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dc.contributor.authorDefourny, I
dc.contributor.authorMinetti, A
dc.contributor.authorHarczi, G
dc.contributor.authorDoyon, S
dc.contributor.authorShepherd, S
dc.contributor.authorTectonidis, M
dc.contributor.authorBradol, J H
dc.contributor.authorGolden, M
dc.date.accessioned2009-05-19T13:40:42Z
dc.date.available2009-05-19T13:40:42Z
dc.date.issued2009-05-06
dc.date.submitted2009-05-08
dc.identifier.citationPLoS ONE 2009;4(5):e5455en
dc.identifier.issn1932-6203
dc.identifier.pmid19421316
dc.identifier.doi10.1371/journal.pone.0005455
dc.identifier.urihttp://hdl.handle.net/10144/68574
dc.description.abstractBACKGROUND: There are 146 million underweight children in the developing world, which contribute to up to half of the world's child deaths. In high burden regions for malnutrition, the treatment of individual children is limited by available resources. Here, we evaluate a large-scale distribution of a nutritional supplement on the prevention of wasting. METHODS AND FINDINGS: A new ready-to-use food (RUF) was developed as a diet supplement for children under three. The intervention consisted of six monthly distributions of RUF during the 2007 hunger gap in a district of Maradi region, Niger, for approximately 60,000 children (length: 60-85 cm). At each distribution, all children over 65 cm had their Mid-Upper Arm Circumference (MUAC) recorded. Admission trends for severe wasting (WFH<70% NCHS) in Maradi, 2002-2005 show an increase every year during the hunger gap. In contrast, in 2007, throughout the period of the distribution, the incidence of severe acute malnutrition (MUAC<110 mm) remained at extremely low levels. Comparison of year-over-year admissions to the therapeutic feeding program shows that the 2007 blanket distribution had essentially the same flattening effect on the seasonal rise in admissions as the 2006 individualized treatment of almost 60,000 children moderately wasted. CONCLUSIONS: These results demonstrate the potential for distribution of fortified spreads to reduce the incidence of severe wasting in large population of children 6-36 months of age. Although further information is needed on the cost-effectiveness of such distributions, these results highlight the importance of re-evaluating current nutritional strategies and international recommendations for high burden areas of childhood malnutrition.
dc.language.isoenen
dc.publisherPublic Library of Science (PLoS)en
dc.relation.urlhttp://www.plosone.org/article/info%3Adoi%2F10.1371%2Fjournal.pone.0005455en
dc.rightsPublished by Public Library of Science, [url]http://www.plosone.org/[/url] Archived on this site by Open Access permissionen
dc.subject.meshMalnutritionen
dc.subject.meshNutritional Supporten
dc.subject.meshChildrenen
dc.subject.meshNigeren
dc.titleA large-scale distribution of milk-based fortified spreads: evidence for a new approach in regions with high burden of acute malnutritionen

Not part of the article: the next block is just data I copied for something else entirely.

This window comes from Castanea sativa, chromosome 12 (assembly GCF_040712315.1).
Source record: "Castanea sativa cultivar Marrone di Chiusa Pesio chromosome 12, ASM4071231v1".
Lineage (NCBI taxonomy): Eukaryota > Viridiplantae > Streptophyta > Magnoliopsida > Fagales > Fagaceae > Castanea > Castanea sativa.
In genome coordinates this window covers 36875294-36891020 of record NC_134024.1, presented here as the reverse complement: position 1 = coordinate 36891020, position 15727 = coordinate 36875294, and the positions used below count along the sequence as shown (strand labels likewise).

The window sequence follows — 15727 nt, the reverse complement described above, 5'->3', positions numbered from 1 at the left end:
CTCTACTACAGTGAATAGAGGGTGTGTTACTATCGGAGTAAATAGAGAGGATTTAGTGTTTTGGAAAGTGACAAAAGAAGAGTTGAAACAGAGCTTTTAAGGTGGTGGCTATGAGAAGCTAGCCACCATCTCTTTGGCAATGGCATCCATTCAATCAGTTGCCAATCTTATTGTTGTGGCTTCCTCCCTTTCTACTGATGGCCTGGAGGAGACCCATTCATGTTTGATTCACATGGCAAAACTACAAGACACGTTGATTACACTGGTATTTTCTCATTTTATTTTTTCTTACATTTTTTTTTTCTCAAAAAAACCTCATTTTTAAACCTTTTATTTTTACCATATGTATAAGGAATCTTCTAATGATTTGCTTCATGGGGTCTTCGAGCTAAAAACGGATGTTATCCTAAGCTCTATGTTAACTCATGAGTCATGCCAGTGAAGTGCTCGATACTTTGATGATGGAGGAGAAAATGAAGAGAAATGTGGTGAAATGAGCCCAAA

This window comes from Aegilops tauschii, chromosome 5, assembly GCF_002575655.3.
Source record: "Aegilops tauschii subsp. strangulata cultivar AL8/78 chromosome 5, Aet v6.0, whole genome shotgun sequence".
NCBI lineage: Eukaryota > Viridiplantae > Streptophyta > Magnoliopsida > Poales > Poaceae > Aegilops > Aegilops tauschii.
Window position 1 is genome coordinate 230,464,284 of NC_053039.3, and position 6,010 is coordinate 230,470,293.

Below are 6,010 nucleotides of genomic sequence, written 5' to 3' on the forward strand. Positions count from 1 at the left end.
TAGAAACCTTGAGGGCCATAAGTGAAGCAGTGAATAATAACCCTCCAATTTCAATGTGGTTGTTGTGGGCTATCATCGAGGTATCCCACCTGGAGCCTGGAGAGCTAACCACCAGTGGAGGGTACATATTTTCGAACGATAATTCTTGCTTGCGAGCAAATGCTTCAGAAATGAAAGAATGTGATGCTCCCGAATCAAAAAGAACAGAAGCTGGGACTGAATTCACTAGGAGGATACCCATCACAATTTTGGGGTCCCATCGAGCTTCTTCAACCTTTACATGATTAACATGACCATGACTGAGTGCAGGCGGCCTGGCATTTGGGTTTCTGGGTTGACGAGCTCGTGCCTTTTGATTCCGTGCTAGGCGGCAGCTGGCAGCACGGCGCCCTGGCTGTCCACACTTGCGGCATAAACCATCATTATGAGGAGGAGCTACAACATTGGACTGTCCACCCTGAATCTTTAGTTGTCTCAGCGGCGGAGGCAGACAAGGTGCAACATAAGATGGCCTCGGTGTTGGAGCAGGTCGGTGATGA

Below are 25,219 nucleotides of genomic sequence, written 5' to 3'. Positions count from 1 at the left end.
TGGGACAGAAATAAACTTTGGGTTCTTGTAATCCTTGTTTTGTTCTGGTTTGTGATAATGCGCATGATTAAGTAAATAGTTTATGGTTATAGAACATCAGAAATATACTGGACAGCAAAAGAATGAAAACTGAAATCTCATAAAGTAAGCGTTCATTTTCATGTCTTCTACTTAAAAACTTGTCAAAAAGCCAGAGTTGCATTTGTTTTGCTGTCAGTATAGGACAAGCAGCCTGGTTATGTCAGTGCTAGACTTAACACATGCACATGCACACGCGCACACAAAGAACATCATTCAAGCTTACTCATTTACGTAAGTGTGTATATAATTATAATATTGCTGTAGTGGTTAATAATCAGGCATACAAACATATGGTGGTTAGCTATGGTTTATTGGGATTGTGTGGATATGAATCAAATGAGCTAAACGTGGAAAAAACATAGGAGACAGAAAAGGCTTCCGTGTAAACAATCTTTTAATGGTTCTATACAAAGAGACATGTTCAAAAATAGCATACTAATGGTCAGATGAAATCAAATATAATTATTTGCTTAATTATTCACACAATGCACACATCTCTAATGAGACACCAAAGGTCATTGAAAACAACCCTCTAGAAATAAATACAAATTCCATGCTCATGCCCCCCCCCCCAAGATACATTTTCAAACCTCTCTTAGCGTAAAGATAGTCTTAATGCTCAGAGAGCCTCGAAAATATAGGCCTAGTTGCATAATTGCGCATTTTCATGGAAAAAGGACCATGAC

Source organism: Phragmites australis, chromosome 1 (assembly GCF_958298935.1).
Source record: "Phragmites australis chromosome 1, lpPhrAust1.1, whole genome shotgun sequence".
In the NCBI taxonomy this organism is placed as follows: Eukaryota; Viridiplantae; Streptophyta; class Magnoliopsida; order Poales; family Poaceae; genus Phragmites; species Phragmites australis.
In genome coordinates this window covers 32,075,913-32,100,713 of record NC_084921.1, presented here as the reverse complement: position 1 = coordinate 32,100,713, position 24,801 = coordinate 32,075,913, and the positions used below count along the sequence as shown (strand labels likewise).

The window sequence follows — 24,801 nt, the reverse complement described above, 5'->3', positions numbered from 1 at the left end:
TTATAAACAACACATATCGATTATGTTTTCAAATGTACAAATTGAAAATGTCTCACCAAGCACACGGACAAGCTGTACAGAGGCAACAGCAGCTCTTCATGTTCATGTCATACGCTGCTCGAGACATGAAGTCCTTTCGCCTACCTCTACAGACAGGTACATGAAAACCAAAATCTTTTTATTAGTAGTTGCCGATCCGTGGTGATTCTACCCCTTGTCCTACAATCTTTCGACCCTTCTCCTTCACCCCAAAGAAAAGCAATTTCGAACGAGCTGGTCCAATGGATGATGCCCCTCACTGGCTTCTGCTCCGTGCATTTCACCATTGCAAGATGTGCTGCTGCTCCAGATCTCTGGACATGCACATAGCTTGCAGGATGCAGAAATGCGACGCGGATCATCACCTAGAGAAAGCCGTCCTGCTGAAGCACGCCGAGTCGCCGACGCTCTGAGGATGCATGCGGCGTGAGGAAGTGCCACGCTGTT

dc.typeArticleen
dc.contributor.departmentMédecins Sans Frontières, Paris, France; University of Aberdeen, Aberdeen, Scotlanden
dc.identifier.journalPLoS Oneen
refterms.dateFOA2019-03-04T14:20:15Z
html.description.abstractBACKGROUND: There are 146 million underweight children in the developing world, which contribute to up to half of the world's child deaths. In high burden regions for malnutrition, the treatment of individual children is limited by available resources. Here, we evaluate a large-scale distribution of a nutritional supplement on the prevention of wasting. METHODS AND FINDINGS: A new ready-to-use food (RUF) was developed as a diet supplement for children under three. The intervention consisted of six monthly distributions of RUF during the 2007 hunger gap in a district of Maradi region, Niger, for approximately 60,000 children (length: 60-85 cm). At each distribution, all children over 65 cm had their Mid-Upper Arm Circumference (MUAC) recorded. Admission trends for severe wasting (WFH<70% NCHS) in Maradi, 2002-2005 show an increase every year during the hunger gap. In contrast, in 2007, throughout the period of the distribution, the incidence of severe acute malnutrition (MUAC<110 mm) remained at extremely low levels. Comparison of year-over-year admissions to the therapeutic feeding program shows that the 2007 blanket distribution had essentially the same flattening effect on the seasonal rise in admissions as the 2006 individualized treatment of almost 60,000 children moderately wasted. CONCLUSIONS: These results demonstrate the potential for distribution of fortified spreads to reduce the incidence of severe wasting in large population of children 6-36 months of age. Although further information is needed on the cost-effectiveness of such distributions, these results highlight the importance of re-evaluating current nutritional strategies and international recommendations for high burden areas of childhood malnutrition.


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